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# Market Rates and Cost of Capital

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What does a company's cost of capital represent and how is it calculated? How do market rates and the company's perceived market risk impact its cost of capital, and how does the company's debt to equity mix impact this cost of capital? Using the information provided, develop a spreadsheet to calculate weighted average cost (WAC) and marginal weighted average cost (MCC) of capital for Strident Marks?

You have developed the following table concerning the cost of capital sources for Strident Marks:
The future investment opportunities and the corresponding Internal Rate of Return (IRR) follow. As a result of operating its business operations profitably, Strident Marks has \$1,000,000 to invest. Considering Strident Marks' weighted average cost of capital and MCC, rank the investment opportunities and indicate which ones would be accepted, which (if any) would be rejected and why.

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What does a company's cost of capital represent and how is it calculated? How do market rates and the company's perceived market risk impact its cost of capital, and how does the company's debt to equity mix impact this cost of capital? Using the information provided, develop a spreadsheet to calculate weighted average cost (WAC) and marginal weighted average cost (MCC) of capital for Strident Marks?
A firm's long-term success depends upon the firm's investments earning a sufficient rate of return. This sufficient or minimum rate of return necessary for a firm to succeed is called the cost of capital.

The cost of capital can also be viewed as the minimum rate of return required keeping investors satisfied. Thus it is used to know the rate of return expected by the investors. Thus cost of capital is used to evaluate the project. It is also know as discount rate.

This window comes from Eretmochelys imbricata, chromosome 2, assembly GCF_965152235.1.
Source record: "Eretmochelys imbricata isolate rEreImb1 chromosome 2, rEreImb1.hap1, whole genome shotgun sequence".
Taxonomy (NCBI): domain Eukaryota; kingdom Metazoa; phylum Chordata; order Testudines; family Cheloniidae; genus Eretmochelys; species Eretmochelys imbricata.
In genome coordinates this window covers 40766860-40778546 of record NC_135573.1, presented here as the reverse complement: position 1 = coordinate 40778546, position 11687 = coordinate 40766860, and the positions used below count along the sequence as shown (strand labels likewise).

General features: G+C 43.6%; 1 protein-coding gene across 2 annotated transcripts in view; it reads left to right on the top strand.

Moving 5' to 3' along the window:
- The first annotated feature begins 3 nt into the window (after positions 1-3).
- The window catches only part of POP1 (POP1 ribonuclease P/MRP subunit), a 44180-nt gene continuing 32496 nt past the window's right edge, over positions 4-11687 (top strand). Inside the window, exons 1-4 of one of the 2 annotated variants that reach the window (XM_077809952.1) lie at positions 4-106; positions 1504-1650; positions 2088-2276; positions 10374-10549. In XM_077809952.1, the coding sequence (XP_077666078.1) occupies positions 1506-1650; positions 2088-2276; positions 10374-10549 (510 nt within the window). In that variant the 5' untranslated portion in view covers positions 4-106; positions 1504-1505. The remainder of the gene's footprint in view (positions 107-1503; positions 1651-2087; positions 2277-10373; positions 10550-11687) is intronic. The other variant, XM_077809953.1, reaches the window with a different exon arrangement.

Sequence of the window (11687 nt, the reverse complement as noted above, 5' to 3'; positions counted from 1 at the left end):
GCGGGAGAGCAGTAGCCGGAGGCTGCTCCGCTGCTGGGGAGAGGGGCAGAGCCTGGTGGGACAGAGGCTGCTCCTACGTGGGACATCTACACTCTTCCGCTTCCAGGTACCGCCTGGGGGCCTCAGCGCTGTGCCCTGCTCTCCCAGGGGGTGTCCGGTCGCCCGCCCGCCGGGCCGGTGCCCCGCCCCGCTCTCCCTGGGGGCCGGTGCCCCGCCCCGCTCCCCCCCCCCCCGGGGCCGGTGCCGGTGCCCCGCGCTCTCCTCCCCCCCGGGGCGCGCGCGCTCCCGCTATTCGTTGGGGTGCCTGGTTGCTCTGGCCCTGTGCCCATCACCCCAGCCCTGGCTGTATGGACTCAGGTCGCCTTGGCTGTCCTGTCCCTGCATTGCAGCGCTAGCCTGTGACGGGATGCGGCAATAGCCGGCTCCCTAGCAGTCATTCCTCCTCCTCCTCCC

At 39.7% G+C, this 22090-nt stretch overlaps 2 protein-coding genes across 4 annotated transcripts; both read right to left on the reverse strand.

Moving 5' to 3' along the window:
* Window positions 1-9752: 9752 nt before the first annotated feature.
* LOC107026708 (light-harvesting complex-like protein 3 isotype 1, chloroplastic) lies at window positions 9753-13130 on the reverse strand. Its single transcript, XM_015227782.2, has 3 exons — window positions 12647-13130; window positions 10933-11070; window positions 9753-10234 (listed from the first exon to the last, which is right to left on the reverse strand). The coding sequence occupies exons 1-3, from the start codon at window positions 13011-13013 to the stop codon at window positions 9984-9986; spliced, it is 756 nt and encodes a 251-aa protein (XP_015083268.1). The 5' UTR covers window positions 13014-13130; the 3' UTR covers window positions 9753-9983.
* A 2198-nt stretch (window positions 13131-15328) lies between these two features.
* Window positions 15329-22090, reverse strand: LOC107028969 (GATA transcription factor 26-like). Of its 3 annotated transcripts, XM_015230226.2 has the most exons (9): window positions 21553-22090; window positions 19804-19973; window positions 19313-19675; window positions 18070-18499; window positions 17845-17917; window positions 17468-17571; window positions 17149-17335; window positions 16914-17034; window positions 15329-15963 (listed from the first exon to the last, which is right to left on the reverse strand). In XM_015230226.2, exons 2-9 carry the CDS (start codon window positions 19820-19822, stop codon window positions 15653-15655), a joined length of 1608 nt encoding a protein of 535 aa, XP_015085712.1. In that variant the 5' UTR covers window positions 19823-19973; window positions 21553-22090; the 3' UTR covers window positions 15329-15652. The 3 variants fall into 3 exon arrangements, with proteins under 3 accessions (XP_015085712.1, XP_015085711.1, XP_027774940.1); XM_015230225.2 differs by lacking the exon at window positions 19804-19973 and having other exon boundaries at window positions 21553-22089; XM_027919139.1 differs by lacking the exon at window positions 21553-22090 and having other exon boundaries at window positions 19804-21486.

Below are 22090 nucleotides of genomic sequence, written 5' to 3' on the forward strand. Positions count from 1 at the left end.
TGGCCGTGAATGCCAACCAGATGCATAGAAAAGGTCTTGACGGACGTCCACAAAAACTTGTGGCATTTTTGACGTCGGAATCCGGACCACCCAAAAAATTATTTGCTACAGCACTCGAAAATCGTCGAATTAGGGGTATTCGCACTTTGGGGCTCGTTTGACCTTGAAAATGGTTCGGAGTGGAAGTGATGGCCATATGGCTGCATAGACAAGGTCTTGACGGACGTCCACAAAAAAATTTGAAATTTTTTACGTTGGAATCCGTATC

We measure marginal cost of capital because we want to measure the cost of new capital used to finance new investments. Thus it is the relevant cost in the investment decisions is the future cost or the marginal cost.

Marginal cost is the new or the incremental cost that the firm incurs if it were to raise capital now, or in the near future. The historical cost that was incurred in the past in raising capital is not relevant in financial decision-making. Hence single weighted average cost of capital is not used.
Break point refers to the level of new financing at which the cost of one of the financing components rises, thereby causing an upward shift in the marginal cost of capital.
Marginal cost of capital is the firm's average cost of capital associated with its next dollar of total new financing.

Cost of capital (WACC)=
(Cost of Equity x Proportion of equity from capital)+ (Cost of debt x Proportion of debt from capital)+ (Cost of Preference share x Proportion of preference share from capital).
Equity includes retained earnings and the cost of R/E is taken at cost of equity. Cost of equity capital is the opportunity return from an investment with same risk as the company has. Cost of equity is usually defined with Capital asset pricing model (CAPM). The estimation of cost of debt is naturally more straightforward, since its cost is explicit. Cost of debt includes also the tax shield due to tax allowance on ...

#### Solution Summary

This solution of 1,516 words looks at how a firm calculates its cost of capital and identifies that factors that affect this variable such as market risk and debt to equity mix. It also provides a spreadsheet to calculates the weighted average cost and the marginal weighted average cost of capital. References used are included.

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